In other words, we’d be required to exercise more care in establishing equality of conditions or explaining why we couldn’t if we were simply comparing program effectiveness for academic publication than the current reformy crowd is willing to exercise when deciding which teachers to fire. [then again, the problem is that they don't seem to know the difference. Heck, some of them are still hanging their hopes on measures that aren't even designed for the purpose !]

But this conversation is completely out-of-sight, out-of-mind for the uber-reformy crowd. That’s perhaps the most ludicrous part of all of this reformy VAM-pocrisy !  Ignoring the substantive changes to the education system that could actually improve the validity of VAM estimates by asserting that VAM estimates alone will do the job, which they couldn’t possibly do if we continue to ignore all this stuff!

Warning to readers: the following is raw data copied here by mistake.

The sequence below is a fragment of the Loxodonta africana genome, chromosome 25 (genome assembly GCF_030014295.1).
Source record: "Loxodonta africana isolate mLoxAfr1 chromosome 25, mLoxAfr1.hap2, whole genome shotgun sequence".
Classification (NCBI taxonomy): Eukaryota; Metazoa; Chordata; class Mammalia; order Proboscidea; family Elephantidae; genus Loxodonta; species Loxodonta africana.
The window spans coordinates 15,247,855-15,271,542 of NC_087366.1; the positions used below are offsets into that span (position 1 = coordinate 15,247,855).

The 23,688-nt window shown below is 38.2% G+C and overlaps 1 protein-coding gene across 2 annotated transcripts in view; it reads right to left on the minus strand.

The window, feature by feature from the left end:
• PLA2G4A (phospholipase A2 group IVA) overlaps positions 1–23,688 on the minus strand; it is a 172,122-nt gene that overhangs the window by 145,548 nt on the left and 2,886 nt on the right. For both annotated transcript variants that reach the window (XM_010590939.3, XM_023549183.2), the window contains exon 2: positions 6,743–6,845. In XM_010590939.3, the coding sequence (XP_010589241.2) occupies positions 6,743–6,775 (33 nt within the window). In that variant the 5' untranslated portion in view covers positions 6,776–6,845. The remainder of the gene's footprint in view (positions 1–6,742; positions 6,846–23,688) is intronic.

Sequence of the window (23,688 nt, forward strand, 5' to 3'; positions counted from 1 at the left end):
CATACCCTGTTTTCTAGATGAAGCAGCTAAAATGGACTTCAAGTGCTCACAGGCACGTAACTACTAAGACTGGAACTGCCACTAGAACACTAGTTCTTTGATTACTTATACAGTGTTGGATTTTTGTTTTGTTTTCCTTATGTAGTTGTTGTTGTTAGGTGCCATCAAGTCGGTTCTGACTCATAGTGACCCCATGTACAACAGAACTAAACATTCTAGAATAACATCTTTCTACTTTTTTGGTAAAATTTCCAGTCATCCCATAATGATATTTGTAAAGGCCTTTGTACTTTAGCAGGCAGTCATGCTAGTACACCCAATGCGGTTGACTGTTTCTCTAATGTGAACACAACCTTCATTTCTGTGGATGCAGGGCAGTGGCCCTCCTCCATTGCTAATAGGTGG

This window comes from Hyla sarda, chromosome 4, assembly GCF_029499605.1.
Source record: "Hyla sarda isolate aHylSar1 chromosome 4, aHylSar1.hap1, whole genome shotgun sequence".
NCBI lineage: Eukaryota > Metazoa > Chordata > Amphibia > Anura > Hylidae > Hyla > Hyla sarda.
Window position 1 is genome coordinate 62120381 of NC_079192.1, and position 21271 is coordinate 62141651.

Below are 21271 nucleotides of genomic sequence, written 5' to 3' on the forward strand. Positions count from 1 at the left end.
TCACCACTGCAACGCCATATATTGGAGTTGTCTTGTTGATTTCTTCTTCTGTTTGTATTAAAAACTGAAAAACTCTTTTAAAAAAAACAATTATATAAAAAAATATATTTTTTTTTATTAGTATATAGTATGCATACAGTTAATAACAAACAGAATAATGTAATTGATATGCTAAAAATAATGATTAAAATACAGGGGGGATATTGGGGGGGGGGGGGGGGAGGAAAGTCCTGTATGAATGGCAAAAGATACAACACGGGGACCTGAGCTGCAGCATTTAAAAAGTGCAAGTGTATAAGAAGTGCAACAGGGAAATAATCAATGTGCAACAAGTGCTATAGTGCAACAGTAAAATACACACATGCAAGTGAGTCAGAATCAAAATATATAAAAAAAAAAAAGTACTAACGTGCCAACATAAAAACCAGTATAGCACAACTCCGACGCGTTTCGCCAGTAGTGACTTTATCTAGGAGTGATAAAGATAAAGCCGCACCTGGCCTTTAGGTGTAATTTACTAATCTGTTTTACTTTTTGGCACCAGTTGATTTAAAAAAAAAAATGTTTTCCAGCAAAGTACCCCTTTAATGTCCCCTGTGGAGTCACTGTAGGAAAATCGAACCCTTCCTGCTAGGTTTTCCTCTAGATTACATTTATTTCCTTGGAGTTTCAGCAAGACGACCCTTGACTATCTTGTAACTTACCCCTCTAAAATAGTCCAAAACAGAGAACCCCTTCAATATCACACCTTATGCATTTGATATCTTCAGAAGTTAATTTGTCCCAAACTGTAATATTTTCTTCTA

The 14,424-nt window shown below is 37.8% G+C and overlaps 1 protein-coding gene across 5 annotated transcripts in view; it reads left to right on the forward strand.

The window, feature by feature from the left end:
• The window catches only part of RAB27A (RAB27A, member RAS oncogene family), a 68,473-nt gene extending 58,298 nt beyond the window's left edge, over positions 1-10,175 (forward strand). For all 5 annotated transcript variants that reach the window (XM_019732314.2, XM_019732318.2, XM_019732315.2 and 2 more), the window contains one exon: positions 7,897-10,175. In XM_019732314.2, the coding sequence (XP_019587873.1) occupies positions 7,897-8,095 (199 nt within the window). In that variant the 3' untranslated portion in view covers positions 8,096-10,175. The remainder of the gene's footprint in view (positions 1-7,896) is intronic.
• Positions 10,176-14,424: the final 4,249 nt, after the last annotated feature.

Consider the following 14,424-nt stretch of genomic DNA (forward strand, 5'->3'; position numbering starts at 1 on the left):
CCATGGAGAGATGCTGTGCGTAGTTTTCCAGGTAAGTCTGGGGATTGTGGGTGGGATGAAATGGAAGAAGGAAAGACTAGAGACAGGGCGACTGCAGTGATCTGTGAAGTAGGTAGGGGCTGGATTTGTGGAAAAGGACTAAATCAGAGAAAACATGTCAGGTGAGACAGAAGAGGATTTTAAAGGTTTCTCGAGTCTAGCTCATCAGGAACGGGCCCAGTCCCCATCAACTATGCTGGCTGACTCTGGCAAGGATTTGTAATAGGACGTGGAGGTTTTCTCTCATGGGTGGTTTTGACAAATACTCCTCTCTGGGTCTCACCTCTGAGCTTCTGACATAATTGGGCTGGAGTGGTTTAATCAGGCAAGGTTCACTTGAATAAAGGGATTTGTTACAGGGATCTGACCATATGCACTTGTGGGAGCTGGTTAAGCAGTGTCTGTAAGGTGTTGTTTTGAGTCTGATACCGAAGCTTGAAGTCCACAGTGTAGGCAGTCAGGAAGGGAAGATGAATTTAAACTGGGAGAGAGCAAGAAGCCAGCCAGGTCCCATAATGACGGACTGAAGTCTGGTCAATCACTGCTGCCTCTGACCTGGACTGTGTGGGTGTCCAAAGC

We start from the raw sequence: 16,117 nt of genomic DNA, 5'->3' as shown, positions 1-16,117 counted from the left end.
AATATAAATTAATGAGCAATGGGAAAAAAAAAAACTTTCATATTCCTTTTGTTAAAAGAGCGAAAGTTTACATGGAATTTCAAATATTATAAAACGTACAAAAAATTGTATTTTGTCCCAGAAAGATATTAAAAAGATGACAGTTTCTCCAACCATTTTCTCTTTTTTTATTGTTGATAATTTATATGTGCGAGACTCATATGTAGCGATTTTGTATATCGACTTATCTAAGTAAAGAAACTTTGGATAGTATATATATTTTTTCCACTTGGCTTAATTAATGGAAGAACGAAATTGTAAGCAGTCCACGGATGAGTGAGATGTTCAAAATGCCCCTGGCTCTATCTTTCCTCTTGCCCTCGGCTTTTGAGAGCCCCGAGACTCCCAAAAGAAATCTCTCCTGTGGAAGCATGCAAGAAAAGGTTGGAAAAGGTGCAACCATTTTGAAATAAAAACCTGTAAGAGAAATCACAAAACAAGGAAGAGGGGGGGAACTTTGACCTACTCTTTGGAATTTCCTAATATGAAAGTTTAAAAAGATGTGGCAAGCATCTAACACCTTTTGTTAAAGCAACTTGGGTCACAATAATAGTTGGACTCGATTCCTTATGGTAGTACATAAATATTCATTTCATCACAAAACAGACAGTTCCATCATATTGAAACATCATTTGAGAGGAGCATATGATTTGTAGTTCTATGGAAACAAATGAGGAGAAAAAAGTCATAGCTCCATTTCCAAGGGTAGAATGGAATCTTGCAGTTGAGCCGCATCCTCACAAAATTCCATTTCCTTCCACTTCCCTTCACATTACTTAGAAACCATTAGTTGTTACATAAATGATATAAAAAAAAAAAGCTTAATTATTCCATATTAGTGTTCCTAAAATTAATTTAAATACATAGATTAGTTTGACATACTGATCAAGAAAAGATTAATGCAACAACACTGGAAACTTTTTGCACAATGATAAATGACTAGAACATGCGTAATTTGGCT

Finally, one more reason why VAM estimates are unlikely to become more valid or more useful over time? Once we start using these models with high stakes attached, the tendency for the data to become more corrupted and less valid escalates exponentially!

By the way, VAM estimates don’t seem to be very useful for evaluating a) the effectiveness of teacher preparation programs [due to the non-random geographic distributions of graduates] or b) principals either! More on this at another point.